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Whole Plant vs. Single Cannabinoid

 February 20, 2020  Written by Mitch Greene
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Across the entire cannabis industry, manufacturers continue to struggle with properly identifying exactly what it is their products. Many claim to have 100% pure cannabis products even though they are adding cutting agents to their oils in order to stretch profits. Additionally, some say their products are full spectrum or “whole plant” even if the medicine is derived from distillate or isolated cannabinoids. This may not seem like an issue, but when medical patients are consuming these products, it is important for them to understand exactly what they are taking. Full spectrum cannabis products offer patients the benefits of the entourage effect, which is the synergistic relationship between the many different cannabinoids, terpenes, and flavonoids in the plant. No matter which route patients choose, it is important to understand what they are trying to get out of the experience and which medicine is best for their situation. 

As mentioned above, full spectrum cannabis contains a combination of many different cannabinoids, terpenes, and flavonoids of the plant. All of these compounds work together, providing effects that are sometimes greater when working in conjunction rather than on their own. While CBD has shown to be somewhat beneficial for patients, many claim greater results when combining it with small amounts of THC and other cannabinoids due to the entourage effect. Meaning the physiological effects of the compounds together are greater than the sum of their parts. Isolate products contain only a single cannabinoid and distillate products usually contain one major cannabinoid with very few other compounds. Single cannabinoid products can certainly have some benefits for patients, but as we are starting to see, a lot of these products have an efficacy that slowly fades as the user becomes used to the dose and medication. Isolates and distillates can provide the compounds we are looking for in cannabis, however they don’t contain the magical combination found in nature.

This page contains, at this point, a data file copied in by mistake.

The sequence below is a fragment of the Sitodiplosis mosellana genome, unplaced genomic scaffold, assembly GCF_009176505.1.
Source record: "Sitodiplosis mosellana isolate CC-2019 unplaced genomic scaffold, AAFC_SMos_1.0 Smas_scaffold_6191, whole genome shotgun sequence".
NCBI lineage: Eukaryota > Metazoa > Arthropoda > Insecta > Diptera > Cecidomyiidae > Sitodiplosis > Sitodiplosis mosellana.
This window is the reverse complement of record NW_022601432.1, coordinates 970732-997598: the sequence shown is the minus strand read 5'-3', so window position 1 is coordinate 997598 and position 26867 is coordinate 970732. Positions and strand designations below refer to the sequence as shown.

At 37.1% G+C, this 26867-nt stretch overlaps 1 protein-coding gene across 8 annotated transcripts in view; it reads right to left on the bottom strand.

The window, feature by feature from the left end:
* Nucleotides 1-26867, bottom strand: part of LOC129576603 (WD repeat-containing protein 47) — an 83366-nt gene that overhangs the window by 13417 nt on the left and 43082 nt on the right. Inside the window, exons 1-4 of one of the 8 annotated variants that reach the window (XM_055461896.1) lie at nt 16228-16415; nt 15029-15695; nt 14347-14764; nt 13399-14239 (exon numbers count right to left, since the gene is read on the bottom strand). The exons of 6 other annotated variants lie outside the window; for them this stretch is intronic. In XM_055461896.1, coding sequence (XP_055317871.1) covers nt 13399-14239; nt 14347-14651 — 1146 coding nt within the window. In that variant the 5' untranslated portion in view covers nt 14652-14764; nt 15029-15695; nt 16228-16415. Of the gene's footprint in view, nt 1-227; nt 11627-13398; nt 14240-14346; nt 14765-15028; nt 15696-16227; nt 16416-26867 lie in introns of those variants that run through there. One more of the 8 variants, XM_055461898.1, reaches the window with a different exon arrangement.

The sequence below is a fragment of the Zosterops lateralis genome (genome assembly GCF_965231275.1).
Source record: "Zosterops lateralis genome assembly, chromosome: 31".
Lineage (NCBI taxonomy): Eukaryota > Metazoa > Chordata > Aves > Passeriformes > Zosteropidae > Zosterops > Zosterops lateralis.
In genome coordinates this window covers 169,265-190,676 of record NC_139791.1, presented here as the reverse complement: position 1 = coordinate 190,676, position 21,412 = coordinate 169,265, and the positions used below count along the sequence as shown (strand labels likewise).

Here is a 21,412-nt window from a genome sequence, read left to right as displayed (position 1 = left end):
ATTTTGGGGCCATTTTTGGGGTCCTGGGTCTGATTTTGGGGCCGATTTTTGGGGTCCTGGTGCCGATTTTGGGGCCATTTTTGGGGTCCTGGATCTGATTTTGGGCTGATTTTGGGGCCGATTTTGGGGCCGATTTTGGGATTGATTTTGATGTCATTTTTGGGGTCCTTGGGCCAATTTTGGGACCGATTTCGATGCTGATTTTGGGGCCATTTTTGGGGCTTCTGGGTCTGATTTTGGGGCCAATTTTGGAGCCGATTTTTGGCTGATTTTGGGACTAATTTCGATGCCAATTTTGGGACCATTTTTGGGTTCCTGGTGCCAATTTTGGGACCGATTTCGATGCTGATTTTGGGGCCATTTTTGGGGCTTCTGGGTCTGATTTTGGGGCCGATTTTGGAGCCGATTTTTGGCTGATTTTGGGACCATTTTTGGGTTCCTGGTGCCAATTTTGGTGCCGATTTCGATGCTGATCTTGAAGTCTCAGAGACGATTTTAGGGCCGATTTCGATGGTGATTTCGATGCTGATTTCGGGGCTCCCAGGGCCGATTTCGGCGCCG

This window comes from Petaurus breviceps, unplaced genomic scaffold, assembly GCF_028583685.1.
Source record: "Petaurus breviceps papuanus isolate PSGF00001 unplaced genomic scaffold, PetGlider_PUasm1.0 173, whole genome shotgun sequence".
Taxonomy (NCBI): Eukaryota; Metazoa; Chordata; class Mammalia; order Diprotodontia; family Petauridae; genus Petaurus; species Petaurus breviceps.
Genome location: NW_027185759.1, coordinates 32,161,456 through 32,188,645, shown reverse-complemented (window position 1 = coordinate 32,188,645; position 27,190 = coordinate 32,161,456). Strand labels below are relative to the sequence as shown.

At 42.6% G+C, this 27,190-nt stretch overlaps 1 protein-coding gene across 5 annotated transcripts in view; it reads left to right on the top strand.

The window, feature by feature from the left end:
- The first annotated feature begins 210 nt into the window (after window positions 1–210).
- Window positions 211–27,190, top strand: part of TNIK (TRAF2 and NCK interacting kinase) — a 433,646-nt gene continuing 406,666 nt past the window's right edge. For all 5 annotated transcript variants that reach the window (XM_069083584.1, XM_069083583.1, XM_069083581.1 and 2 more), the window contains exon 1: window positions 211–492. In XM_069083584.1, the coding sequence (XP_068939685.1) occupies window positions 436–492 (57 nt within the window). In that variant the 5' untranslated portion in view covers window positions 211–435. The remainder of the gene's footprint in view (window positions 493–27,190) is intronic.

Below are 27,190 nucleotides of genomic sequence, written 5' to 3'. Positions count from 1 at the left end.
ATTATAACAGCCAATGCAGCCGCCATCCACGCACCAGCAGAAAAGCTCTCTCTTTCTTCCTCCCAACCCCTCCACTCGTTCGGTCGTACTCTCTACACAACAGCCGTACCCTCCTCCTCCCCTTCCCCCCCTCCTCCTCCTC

Whatever the product may contain, it is important for manufacturers to properly identify any and all substances found inside. Medical patients are relying on legal producers in their new and evolving local markets to provide safe and reliable products. This means being transparent with patients about what’s being used in products and marketing them accordingly. Whole plant and full spectrum are the same when it comes to describing the type of product. They are made up of many different compounds found in cannabis and contain them in similar ratios found in the plant itself. This offers patients an opportunity to experience the more obscure cannabinoids and terpenes which you would not find in most isolates or distillates. Again, it is up to the consumer to decide what they are looking for when it comes to consuming cannabis. 

Single cannabinoid isolates and distillates vs. full spectrum? In the end they both have their benefits and it is up to the consumer to decide which products they wish to use. Full spectrum offers patients a potentially more medicinal product with a wider range of beneficial compounds. Single cannabinoid isolates are great for testing specific compounds and for accurately dosing edibles or other products. We believe in the entourage or ensemble effect in cannabis. The plant has been healing people for thousands of years with its many different compounds and we believe it is most effective this way.

Disclaimer: The information presented here is meant for educational purposes only. Medical decisions should not be made based on advertising. Consult a physician on the benefits and risks of specific medical products.

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